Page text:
Despite a sunny nature the architect did become a bit frustrated at the kitchen disinterest and tried to focus our minds by giving us homework following a debriefing of the drawing status. “Go home and have a think about what kitchen appliances you really use as it is best to focus on choosing them with care and spending money on them instead of dividing the budget between all sorts of things you will not use.” Not looking forward to mulling over this we were nicely surprised when it only took us a few minutes to allocate our priorities. It turned out that the most used gadget in our kitchen is the phone, used to order take away. This lead us to a breakthrough in the kitchen dilemma, as having realised this we formulated a yes/no question that could possibly make the decision making process involved so much easier, namely: Do we really need a kitchen at all? The answer was quick in coming: Not really, a phone and a socket for the kettle will do nicely.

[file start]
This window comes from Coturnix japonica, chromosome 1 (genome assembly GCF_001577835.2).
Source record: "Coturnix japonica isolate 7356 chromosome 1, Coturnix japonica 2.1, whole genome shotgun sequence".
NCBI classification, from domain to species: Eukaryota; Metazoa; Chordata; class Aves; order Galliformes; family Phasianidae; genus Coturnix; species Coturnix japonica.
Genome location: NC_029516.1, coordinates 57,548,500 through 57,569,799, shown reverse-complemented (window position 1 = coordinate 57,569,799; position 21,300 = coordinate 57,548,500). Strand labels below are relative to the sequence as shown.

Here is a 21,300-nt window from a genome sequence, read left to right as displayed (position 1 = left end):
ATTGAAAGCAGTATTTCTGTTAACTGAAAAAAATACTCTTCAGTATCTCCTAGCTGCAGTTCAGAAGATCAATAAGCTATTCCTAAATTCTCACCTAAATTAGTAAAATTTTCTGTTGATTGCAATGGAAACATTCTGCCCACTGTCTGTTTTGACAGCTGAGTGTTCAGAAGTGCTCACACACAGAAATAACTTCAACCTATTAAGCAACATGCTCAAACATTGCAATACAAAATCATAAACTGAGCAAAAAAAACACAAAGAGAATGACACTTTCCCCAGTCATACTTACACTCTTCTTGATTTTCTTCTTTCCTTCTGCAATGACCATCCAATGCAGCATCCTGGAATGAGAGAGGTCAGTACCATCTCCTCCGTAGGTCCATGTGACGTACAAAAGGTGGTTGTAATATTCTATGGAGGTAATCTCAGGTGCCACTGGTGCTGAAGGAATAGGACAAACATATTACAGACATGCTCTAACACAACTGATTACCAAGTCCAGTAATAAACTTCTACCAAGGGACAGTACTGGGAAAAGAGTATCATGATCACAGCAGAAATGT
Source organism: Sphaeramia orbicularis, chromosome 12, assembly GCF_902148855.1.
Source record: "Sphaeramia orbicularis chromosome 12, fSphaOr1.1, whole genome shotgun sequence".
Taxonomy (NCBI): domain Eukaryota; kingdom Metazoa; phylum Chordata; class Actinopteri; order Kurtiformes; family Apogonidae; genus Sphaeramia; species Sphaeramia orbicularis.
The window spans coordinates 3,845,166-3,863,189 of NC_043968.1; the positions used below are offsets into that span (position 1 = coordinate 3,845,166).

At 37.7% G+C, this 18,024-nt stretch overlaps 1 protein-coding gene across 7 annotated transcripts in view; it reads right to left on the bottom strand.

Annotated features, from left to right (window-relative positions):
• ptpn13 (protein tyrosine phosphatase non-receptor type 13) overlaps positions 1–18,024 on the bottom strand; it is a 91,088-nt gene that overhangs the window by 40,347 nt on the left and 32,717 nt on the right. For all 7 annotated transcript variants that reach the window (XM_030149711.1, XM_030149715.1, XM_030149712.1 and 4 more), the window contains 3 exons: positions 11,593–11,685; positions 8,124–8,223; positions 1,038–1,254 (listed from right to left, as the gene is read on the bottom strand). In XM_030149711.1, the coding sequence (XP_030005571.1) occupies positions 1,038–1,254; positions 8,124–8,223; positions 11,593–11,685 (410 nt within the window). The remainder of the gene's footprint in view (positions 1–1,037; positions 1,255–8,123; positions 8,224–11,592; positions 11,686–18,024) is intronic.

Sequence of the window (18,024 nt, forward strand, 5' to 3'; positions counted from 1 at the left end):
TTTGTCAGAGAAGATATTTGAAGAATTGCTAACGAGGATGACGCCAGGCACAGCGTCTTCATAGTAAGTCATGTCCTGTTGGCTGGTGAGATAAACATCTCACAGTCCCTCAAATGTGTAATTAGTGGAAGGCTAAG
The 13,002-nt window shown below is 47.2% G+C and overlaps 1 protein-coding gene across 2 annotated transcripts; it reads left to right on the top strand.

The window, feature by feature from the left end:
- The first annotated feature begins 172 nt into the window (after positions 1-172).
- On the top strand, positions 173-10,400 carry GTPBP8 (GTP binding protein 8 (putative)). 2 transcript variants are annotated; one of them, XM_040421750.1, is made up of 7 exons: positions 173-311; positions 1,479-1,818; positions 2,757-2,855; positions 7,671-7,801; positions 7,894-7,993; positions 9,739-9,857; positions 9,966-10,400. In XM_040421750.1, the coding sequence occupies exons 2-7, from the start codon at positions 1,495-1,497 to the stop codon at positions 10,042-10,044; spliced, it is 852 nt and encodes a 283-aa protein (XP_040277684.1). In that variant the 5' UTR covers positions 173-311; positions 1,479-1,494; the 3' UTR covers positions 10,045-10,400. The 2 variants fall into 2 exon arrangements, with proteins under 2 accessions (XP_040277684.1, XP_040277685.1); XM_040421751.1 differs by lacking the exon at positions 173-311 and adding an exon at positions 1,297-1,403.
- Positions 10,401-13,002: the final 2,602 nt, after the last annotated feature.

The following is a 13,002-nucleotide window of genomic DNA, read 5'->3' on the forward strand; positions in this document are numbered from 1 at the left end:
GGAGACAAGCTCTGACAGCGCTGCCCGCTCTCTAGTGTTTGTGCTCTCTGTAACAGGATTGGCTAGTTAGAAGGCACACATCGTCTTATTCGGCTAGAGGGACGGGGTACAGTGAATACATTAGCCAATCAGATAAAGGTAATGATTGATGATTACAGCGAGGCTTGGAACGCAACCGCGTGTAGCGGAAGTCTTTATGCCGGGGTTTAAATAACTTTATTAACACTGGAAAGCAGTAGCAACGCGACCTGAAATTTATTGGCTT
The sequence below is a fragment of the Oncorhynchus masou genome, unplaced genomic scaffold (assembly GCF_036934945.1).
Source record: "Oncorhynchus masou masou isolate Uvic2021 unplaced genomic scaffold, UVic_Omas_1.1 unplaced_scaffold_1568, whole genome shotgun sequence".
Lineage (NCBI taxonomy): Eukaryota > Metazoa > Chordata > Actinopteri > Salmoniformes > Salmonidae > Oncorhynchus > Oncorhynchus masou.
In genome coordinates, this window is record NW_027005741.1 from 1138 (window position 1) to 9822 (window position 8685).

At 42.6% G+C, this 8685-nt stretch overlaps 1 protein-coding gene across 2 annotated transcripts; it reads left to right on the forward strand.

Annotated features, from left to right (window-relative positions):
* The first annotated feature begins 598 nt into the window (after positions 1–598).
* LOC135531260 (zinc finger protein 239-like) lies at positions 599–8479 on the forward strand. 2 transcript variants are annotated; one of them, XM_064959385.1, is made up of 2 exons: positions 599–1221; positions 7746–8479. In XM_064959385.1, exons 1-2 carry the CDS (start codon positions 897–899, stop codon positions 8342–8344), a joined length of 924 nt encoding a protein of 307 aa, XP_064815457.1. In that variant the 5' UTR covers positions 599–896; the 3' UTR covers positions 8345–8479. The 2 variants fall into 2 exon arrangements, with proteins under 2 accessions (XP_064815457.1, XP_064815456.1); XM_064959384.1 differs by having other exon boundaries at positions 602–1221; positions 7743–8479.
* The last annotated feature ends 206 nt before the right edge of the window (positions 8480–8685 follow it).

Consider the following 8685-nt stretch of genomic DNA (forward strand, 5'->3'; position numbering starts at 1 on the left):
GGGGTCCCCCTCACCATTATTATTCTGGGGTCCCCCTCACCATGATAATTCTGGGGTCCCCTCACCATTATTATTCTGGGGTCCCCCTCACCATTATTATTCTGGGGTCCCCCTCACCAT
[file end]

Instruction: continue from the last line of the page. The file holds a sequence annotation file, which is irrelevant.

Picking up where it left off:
At the following meeting with our architect, our new idea, i.e. not to have a kitchen at all, was met with a very big frown. A “meet you halfway” solution to put in a coffee room instead did little to increase the glee. We were faced with the architect throwing in the towel or agreeing to follow contemporary living arrangements. So, having given in and settled on keeping the damned room, we have until Monday to decide on its contents. The weekend is thus looking grim. Who knows, maybe we will become so carried away we’ll even end up watching the plumbing DVD.

Yrsa - Wednesday